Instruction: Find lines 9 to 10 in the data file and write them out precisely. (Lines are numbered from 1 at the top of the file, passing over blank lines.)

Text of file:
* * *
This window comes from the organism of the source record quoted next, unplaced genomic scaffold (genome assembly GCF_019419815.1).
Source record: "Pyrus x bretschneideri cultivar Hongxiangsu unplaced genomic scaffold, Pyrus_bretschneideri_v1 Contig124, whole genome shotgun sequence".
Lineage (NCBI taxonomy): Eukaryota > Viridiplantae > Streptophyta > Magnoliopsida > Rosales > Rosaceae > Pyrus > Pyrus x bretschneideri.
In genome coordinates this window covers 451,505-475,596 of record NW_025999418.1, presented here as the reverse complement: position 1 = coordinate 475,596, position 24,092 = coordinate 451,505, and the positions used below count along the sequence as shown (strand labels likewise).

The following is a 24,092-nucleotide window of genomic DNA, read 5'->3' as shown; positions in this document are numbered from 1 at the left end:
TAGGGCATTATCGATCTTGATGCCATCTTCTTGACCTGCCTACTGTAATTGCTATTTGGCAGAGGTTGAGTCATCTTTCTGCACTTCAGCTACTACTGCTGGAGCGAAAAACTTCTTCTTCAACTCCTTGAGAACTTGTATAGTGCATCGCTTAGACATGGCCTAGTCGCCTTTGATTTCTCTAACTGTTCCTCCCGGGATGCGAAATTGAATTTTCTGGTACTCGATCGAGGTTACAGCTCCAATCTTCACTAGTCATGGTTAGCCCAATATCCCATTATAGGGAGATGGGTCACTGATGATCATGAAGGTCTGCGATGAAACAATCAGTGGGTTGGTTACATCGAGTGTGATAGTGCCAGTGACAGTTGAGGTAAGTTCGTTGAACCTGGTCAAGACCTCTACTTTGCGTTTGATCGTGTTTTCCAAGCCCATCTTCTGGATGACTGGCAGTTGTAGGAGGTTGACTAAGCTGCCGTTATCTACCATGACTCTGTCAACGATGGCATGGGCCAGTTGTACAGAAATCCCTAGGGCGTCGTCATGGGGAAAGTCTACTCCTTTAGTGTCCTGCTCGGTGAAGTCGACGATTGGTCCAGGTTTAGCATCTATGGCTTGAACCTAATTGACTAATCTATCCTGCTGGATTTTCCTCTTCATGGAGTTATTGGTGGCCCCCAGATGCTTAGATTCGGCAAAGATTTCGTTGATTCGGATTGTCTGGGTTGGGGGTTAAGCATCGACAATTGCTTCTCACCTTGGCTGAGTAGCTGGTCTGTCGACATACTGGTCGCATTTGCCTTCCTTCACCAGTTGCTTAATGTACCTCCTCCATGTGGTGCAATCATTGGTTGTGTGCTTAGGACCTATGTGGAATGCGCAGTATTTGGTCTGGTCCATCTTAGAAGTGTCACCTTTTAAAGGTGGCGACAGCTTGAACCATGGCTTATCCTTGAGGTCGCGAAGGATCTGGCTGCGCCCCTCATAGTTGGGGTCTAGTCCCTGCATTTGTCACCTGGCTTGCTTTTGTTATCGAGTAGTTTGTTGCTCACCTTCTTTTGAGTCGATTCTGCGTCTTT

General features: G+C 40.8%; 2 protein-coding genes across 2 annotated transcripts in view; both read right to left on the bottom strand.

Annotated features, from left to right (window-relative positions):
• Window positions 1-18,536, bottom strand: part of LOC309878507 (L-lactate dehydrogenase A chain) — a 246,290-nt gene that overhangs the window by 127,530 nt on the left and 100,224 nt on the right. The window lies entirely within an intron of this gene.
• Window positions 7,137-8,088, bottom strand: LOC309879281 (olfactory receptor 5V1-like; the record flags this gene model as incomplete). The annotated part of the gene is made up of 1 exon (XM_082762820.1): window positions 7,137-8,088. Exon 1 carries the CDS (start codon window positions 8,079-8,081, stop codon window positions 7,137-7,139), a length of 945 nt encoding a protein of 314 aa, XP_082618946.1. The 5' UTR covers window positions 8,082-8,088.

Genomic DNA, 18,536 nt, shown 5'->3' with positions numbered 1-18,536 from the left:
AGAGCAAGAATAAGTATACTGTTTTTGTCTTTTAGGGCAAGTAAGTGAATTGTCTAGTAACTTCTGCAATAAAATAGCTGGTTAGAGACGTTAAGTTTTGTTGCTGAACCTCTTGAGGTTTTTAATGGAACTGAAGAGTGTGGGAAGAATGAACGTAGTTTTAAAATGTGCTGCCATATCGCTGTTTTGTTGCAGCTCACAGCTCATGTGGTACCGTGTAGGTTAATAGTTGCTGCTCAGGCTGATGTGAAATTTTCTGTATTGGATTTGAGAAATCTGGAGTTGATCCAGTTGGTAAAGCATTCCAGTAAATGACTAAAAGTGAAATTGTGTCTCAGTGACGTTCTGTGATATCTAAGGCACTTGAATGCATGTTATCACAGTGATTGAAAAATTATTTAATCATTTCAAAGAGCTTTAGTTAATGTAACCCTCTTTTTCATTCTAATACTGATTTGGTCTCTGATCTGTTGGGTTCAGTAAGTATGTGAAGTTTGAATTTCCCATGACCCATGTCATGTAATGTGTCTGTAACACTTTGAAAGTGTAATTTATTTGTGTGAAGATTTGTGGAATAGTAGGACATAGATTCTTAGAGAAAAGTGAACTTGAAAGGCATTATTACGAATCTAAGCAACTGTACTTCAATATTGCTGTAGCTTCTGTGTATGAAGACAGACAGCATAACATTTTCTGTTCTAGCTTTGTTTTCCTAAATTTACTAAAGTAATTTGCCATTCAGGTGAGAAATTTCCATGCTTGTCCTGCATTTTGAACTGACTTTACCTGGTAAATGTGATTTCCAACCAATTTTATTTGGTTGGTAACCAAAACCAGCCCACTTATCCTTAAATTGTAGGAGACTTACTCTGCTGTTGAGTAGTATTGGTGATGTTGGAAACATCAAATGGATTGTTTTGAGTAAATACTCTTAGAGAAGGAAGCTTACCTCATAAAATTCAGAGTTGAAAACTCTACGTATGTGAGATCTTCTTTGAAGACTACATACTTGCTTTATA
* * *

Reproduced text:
• Window positions 1-18,536, bottom strand: part of LOC309878507 (L-lactate dehydrogenase A chain) — a 246,290-nt gene that overhangs the window by 127,530 nt on the left and 100,224 nt on the right. The window lies entirely within an intron of this gene.
• Window positions 7,137-8,088, bottom strand: LOC309879281 (olfactory receptor 5V1-like; the record flags this gene model as incomplete). The annotated part of the gene is made up of 1 exon (XM_082762820.1): window positions 7,137-8,088. Exon 1 carries the CDS (start codon window positions 8,079-8,081, stop codon window positions 7,137-7,139), a length of 945 nt encoding a protein of 314 aa, XP_082618946.1. The 5' UTR covers window positions 8,082-8,088.